Additional advantages are low security risks and costs in case of accidents, and risk awareness capacities [6]. UAV imagery and footage can be used as a communicative tool for raising awareness in a community by highlighting environmental hazards and engaging stakeholders at various levels. High-resolution data collected from UAV platforms also has the capacity to provide a rapid overview of the disaster area [18].
Due to the technical advancements made over time, UAVs are helping with the complex task of coastal environmental disaster monitoring and have the potential to greatly increase the availability of data for spatial modeling, specifically in vulnerable and complicated to access/maneuver through territories. The technical advantages, the possibility for frequent surveys, and the capacity for community awareness and communication are advantages that allow UAVs to serve as efficient tools and have the potential to present local authorities and decision-making bodies with a more global picture of the environmental impacts [18].

2.2. Limitations and Challenges

Much like all other aerial data sources, there are also some shortcomings to using UAVs as a tool for coastal monitoring. Both types of platforms mentioned above have their respective limitations. Multi-rotor UAVs are advantageous due to their capacity to operate at low speeds, their maneuverability, and their vertical takeoff and landing abilities. Due to these benefits, multi-rotor UAVs can be used for closer data capture, such as 3D coastal mapping [33]. For these reasons, in the context of coastal monitoring in island territories, these platforms tend to be prioritized over fixed-wing aircraft. However, multi-rotor UAVs require a substantial amount of battery life and are generally limited to about 30 min of flight time (depending on meteorological conditions) [6]. Fixed-wings, on the other hand, are more aerodynamic and have the added benefit of longer flight durations, thus covering more ground, but they are less maneuverable and require extended stretches of dry, flat, and unobstructed land to take off and land. Despite a fixed-wing UAV’s capacity to cover more ground than a multi-rotor, these UAVs cannot compete with manned aircraft. A comparison between the aerial coverage areas of UAVs and those of manned aircraft reveals that UAV aerial surveys are more suitable for covering comparatively smaller areas (0.01–1 km2), while manned aircraft are a useful tool for capturing larger-scale dynamics (10–1000 km2) [22]. Furthermore, the operational distance is limited by the radio link range with the ground control station, which is usually around 5 km [34].
In addition, there are many laws and regulations that limit where and how far you can fly the UAV, depending on the country. France’s airspace, when dealing with UAVs, is relatively controlled compared to other countries, requiring a certain amount of preparation and paperwork, especially in French Polynesia because of the proximity of the airports. Thus, specific permits and licenses are required. A variety of studies listed respecting these regulations and acquiring licenses and authorizations as a challenge to overcome [28][31][35].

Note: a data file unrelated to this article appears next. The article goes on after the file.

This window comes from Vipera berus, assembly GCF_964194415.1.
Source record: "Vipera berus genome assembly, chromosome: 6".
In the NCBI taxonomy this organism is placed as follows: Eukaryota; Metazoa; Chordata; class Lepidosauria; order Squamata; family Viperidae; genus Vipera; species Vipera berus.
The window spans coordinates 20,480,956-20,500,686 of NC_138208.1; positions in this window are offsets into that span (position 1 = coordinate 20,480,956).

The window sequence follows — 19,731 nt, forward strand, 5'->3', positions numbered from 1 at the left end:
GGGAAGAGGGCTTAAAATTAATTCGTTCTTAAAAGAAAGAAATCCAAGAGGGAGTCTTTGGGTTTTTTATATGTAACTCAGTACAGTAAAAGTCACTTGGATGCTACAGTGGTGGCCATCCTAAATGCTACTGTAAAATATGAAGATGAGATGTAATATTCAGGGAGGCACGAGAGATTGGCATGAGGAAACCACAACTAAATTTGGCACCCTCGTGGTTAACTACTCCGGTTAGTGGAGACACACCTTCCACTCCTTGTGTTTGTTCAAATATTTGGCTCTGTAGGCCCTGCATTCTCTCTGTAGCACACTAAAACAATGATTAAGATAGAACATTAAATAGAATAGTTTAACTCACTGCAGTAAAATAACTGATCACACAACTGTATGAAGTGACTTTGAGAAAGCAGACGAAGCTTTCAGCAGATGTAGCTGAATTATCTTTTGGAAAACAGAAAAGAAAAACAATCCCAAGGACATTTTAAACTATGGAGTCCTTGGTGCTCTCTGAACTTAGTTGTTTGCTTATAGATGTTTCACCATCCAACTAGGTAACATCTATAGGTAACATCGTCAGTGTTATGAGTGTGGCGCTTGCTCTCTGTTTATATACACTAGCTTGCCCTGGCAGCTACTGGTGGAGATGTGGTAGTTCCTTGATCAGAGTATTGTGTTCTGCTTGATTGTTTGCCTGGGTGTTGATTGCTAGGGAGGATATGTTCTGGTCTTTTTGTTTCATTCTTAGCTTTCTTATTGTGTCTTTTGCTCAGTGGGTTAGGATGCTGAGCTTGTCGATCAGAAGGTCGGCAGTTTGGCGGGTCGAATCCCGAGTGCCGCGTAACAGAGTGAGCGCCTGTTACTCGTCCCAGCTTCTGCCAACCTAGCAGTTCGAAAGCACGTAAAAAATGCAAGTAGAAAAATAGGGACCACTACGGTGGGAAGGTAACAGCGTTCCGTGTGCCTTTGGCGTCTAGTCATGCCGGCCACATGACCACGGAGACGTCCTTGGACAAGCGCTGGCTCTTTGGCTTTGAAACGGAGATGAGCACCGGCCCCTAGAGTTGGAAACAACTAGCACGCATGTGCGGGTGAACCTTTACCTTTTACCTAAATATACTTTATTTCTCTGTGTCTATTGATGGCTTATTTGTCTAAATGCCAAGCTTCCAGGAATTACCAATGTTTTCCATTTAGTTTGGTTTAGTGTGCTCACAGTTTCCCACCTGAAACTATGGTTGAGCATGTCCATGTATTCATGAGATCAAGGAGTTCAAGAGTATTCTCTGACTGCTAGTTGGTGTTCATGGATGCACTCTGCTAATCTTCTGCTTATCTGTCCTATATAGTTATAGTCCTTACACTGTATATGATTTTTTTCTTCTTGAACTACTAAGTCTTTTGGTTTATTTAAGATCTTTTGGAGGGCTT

Environmental conditions are a non-negligible factor that light or commercial UAVs can encounter when monitoring coastal areas compared to other environments. The first is the weather, more specifically, wind and rain. High winds cause platform instability, which reduces image quality and puts more strain on the battery life, reducing the surface coverage of a flyover [34]. Some drones have the capacity to be waterproof and highly stabilized, thus withstanding high winds and precipitation; however, the UAV platforms reviewed herein did not have these advantages. This problem is decreasing as operational developments of UAVs increase at a rapid pace. Today, lightweight UAVs can easily operate when wind gusts are lower than 25 km/h. Another weather condition limitation mentioned by several studies is the reflection of the sun, specifically in the intertidal and mangrove studies, as well as the issue of turbidity to be able to see through the water [21][35][36].
The second issue is posed by crashing waves or large bodies of water, which can prevent the application of matching techniques. In these cases, masking techniques are used to avoid these areas from being used for point matching, essentially treating these areas independently in terms of ground control [6]. Other studies mentioned difficulties with the postprocessing software. One study [19] encountered complications with mosaicking as well as having to manually contour water bodies because of the limitations in the photogrammetry software. Studies also mentioned complications such as a negative effect of vegetation on the point cloud [31] or limitations in the spatial analysis software for rock fall analysis [25]. The consequences of distortion within the images captured affected a variety of studies as well [25][35][36].